msmtp is a very simple, light SMTP mail client, First thing we need to do is install msmtp.

sudo apt-get install msmtp

Once that installs you must create and edit the /etc/msmtprc file using your text editor of choice. I’ll use vim here, but you can use nano or text editor of choice:

sudo vim /etc/msmtprc

Quick Vim Tips! press i or a to enter INSERT mode, then hit ESC to exit INSERT mode and then type :wq! to save and exit.

Once there, enter the following in that file. If you want to use something other than Gmail, all you need to do is enter your SMTP providers details instead where noted. For more help check out msmtp’s ArchWiki entry, linked here.

# /etc/msmtprc
defaults
auth on
tls  on
tls_trust_file /etc/ssl/certs/ca-certificates.crt
logfile ~/.msmtp.log #this can be whatever destination you choose

# Gmail configuration
account gmail
host    smtp.gmail.com
port    587
from    your@gmail.com
user    yourusername
password app-specific-password

# An alternative service, enter your SMTP details here
account        yourmail
host           smtp.yourmail.net
from           nobody@yourmail.net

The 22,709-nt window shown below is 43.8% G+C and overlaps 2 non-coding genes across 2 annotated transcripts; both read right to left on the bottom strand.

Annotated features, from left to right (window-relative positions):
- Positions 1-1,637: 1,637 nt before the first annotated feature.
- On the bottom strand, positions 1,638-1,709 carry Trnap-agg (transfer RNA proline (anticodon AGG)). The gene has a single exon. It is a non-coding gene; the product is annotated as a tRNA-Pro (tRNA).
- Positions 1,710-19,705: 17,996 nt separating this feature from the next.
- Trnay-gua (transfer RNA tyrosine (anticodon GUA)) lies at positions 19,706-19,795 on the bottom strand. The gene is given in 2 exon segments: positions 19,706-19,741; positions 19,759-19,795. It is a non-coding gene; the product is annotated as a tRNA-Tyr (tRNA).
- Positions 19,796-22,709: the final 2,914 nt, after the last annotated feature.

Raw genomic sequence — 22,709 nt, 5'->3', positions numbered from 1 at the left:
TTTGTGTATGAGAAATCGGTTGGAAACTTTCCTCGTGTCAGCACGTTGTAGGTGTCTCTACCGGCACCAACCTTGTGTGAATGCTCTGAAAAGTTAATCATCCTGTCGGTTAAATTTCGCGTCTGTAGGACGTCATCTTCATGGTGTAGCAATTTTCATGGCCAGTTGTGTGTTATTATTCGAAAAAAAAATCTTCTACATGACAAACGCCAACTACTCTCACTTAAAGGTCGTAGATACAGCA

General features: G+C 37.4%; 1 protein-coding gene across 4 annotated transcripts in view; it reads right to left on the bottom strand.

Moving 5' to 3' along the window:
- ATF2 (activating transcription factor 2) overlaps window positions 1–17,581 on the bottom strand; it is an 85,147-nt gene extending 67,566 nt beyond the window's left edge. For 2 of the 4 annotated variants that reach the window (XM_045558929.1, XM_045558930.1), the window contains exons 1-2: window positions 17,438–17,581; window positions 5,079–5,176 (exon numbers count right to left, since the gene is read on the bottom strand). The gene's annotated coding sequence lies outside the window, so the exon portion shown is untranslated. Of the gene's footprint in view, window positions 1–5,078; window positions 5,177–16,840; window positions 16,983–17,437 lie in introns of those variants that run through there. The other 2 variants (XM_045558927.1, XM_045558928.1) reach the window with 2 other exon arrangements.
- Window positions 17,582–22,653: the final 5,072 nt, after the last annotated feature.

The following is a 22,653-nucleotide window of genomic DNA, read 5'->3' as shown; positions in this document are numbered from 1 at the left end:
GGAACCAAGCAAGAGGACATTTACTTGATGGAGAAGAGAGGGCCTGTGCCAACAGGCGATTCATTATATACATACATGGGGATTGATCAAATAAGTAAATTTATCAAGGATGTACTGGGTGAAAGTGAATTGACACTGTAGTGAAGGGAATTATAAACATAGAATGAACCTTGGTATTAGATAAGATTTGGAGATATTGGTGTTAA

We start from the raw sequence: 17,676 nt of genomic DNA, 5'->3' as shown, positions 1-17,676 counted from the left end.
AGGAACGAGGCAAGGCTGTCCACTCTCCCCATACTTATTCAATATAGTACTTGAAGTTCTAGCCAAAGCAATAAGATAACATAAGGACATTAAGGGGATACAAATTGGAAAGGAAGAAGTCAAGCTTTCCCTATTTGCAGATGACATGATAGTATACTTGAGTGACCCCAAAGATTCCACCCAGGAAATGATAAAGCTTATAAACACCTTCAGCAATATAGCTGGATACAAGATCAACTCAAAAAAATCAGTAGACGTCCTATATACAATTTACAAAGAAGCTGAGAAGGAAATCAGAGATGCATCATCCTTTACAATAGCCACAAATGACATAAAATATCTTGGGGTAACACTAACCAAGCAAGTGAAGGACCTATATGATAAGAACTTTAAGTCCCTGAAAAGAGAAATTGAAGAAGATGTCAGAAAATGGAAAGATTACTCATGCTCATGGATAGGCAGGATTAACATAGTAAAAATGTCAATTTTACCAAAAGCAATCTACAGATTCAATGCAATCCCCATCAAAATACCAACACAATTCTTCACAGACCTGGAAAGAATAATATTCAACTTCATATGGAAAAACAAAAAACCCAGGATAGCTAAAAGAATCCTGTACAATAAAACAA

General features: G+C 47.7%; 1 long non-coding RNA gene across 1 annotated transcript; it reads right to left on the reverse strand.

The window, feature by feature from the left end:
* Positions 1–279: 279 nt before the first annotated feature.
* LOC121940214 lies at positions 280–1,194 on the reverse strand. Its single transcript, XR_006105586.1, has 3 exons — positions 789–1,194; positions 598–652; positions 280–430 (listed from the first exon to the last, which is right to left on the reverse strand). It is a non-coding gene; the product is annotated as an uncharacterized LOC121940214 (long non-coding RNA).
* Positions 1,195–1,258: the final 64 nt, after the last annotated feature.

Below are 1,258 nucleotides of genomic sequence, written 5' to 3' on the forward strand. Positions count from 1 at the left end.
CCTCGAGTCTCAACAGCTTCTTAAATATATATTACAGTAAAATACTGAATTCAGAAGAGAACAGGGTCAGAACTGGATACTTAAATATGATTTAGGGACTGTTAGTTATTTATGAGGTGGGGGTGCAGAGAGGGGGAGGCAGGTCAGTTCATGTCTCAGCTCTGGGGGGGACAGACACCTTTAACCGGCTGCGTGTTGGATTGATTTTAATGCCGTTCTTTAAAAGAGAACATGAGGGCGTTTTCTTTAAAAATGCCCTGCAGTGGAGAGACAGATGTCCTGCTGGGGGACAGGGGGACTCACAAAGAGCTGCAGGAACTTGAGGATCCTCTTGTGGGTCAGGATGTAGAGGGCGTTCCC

port    333
user    yourusername
password app-specific-password

account default: gmail # or yourmail

NOTE: This file will store your app password in plain text

After the file is created, it must be given the correct file permissions, otherwise it will not send.

groups msmtp
sudo chown msmtp:msmtp /etc/msmtprc
sudo chmod 600 /etc/msmtprc

Now that we have msmtp setup we now must create the /etc/mail.rc file which will tell sendmail to use msmtp or we can use msmtp-mta, which symlinks sendmail to msmtpa or simply type a command in the terminal. I’ll present all three options below:

#create and edit mail.rc
vim /etc/mail.rc

# enter the following in /etc/mail.rc or on its own in terminal
set sendmail="/usr/bin/msmtp -t"

# install msmtp-mta
sudo apt install msmtp-mta